Plan calls for 36 million skilled workers

By Wu Jiao (China Daily)
Updated: 2006-11-28 08:36

China will spend more than 14 billion yuan (US$1.72 billion) on vocational education during the 11th Five-Year Plan (2006-10), with the ultimate goal of cultivating some 36 million skilled workers, according to the Ministry of Education.

This marks a big change from previous plans, which cut spending on vocational education. The 11th Five-Year plan marks the first time that the government has increased spending on this crucial area in the past decade, according to article posted on the website of the Chinese People's Political Consultative Conference, a national advisory body.

As demand for skilled workers has grown in recent years, education officials have sought measures to attract more students to vocational schools. However, some experts warn that such efforts will face challenges without more social and legal support.

"The effort (to develop vocational education) will not only meet the demands of the country's economic development, but also help facilitate social equality," Prime Minister Wen Jiabao told education experts at a seminar earlier this month.

The premier said solving problems in educating, training and finding jobs for vocational school students, and further integrating formal education with internships would be crucial factors in improving vocational education.

In the latest effort to resolve these issues, the Ministry of Education vowed earlier this month to spend 2 billion yuan (US$250 million) on a pilot programme to build 100 higher vocational colleges.

This marks the first time the ministry has earmarked special funds for vocational education.

The ministry has already spent 2.5 billion yuan (US$312 million) to help support the construction of secondary-level vocational schools throughout the country.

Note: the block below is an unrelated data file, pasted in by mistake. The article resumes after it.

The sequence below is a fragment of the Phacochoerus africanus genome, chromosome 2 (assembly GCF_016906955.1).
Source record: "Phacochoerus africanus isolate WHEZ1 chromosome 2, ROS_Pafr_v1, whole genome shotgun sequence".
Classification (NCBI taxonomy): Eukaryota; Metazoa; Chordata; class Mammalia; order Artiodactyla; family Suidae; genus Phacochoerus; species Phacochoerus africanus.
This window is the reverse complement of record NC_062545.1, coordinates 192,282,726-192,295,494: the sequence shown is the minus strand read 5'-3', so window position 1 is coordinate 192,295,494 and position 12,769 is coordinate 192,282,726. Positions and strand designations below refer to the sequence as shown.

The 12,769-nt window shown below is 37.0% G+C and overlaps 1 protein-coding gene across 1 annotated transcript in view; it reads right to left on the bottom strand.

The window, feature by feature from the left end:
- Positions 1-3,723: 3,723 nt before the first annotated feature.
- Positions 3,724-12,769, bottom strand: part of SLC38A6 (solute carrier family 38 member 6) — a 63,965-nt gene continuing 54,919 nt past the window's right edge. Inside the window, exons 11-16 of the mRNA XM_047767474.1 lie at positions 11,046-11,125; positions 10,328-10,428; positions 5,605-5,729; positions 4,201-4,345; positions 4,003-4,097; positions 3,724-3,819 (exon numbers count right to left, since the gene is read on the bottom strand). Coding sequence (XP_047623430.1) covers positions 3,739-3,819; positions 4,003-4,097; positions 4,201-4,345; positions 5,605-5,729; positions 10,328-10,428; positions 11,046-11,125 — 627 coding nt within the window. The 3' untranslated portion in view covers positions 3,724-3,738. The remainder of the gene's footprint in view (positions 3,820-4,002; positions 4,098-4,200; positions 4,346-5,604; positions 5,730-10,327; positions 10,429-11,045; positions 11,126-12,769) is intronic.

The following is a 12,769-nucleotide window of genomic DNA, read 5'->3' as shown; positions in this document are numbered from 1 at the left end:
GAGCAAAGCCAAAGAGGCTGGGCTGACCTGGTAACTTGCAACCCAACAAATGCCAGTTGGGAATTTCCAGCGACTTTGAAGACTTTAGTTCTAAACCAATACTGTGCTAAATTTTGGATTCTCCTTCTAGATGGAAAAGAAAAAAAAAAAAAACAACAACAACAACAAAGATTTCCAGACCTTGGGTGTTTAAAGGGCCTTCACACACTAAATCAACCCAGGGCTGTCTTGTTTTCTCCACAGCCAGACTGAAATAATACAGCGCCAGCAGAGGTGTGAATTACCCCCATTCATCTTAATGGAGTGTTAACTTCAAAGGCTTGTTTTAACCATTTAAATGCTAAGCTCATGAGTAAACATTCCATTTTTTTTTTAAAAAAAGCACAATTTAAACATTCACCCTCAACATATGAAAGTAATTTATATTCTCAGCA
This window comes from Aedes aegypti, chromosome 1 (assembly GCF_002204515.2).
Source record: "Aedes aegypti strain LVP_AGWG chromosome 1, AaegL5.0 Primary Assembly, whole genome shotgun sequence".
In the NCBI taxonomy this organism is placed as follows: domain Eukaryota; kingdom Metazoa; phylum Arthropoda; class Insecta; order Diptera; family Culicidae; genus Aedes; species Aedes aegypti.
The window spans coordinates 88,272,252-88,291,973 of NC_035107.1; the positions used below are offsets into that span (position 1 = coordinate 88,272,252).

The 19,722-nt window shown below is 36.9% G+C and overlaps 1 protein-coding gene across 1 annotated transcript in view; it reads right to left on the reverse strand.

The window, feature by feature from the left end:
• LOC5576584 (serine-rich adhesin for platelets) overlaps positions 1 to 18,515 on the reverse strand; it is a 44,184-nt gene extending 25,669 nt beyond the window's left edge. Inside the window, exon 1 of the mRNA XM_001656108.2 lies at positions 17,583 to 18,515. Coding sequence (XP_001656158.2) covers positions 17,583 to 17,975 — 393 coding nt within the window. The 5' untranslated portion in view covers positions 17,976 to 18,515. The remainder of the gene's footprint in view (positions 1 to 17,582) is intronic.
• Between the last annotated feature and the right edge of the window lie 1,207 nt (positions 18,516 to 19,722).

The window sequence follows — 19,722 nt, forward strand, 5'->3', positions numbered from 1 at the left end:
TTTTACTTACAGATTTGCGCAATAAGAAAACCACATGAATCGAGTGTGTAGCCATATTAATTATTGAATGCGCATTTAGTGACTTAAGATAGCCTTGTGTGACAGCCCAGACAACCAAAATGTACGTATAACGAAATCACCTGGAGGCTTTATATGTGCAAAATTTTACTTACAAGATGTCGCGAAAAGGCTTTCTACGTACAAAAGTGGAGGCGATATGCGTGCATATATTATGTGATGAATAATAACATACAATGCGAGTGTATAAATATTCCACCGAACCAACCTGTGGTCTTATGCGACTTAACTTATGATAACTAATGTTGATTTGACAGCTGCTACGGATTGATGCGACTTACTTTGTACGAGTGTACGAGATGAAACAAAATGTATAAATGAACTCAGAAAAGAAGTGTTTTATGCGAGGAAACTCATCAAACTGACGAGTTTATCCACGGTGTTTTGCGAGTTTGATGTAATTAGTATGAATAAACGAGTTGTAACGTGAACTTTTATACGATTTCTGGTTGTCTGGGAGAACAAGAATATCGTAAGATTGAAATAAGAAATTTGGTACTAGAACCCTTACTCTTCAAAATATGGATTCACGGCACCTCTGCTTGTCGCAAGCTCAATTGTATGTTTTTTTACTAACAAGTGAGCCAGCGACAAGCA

The ministry has also called on vocational colleges to establish professional certification institutes, which would enable vocational students to graduate with both professional and educational credentials.

There are currently more than 1,300 vocational schools or colleges in China, but most of them have out-dated facilities and methodologies. Many also suffer from financial difficulties and are unable to recruit students because of an entrenched social bias against vocational education.

The ministry's spending plan is aimed at developing skilled workers who can play a key role in China's efforts to modernize its economy, education officials and experts say.

A recent survey of enterprises in 44 cities by the Ministry of Labour and Social Security found that enterprises need 14 per cent of all workers to be skilled workers. At present, only 4 per cent of workers are skilled.

"The lack of skilled workers has affected the quality of the products made in our country," said Liu Zhanshang, director of the Ministry of Education's vocational education department.

Liu said products made in Germany and Japan, where first-line workers are often better trained than their Chinese counterparts, are generally thought to be of a higher quality than those made in China.

Yu Zuguang, the deputy dean of the Vocational Education Research Centre under Ministry of Education, echoed Liu's comments.

"China is still in its initial stages of industrialization, and so the country is hungry for professional workers,"said Yu, who added that the experience of some developed countries was instructive.

For example, half of all secondary school students in Japan and South Korea are mid-level vocational programmes. And roughly 70 per cent of the students in Germany are in vocational programmes.

By contrast, the ratio in China is only 38.6 per cent.

Observers say vocational education should be promoted among people from all walks of life.

"With universities enrolling ever more students, many parents in this country are eager to see their children receive a higher education. Some of them might be ashamed to see their children go to vocational schools because of a bad academic record from middle school," said Cheng Fangping, an expert at the China National Institute for Educational Research.

The fact that skilled workers earn much less than famous academics tends to reinforce the bias against vocational education, added Cheng. The education expert called for more legislation to support vocational education in China.

Cheng said developed countries like Germany and the United States, encouraged enterprises to provide vocational training by extending them tax breaks.

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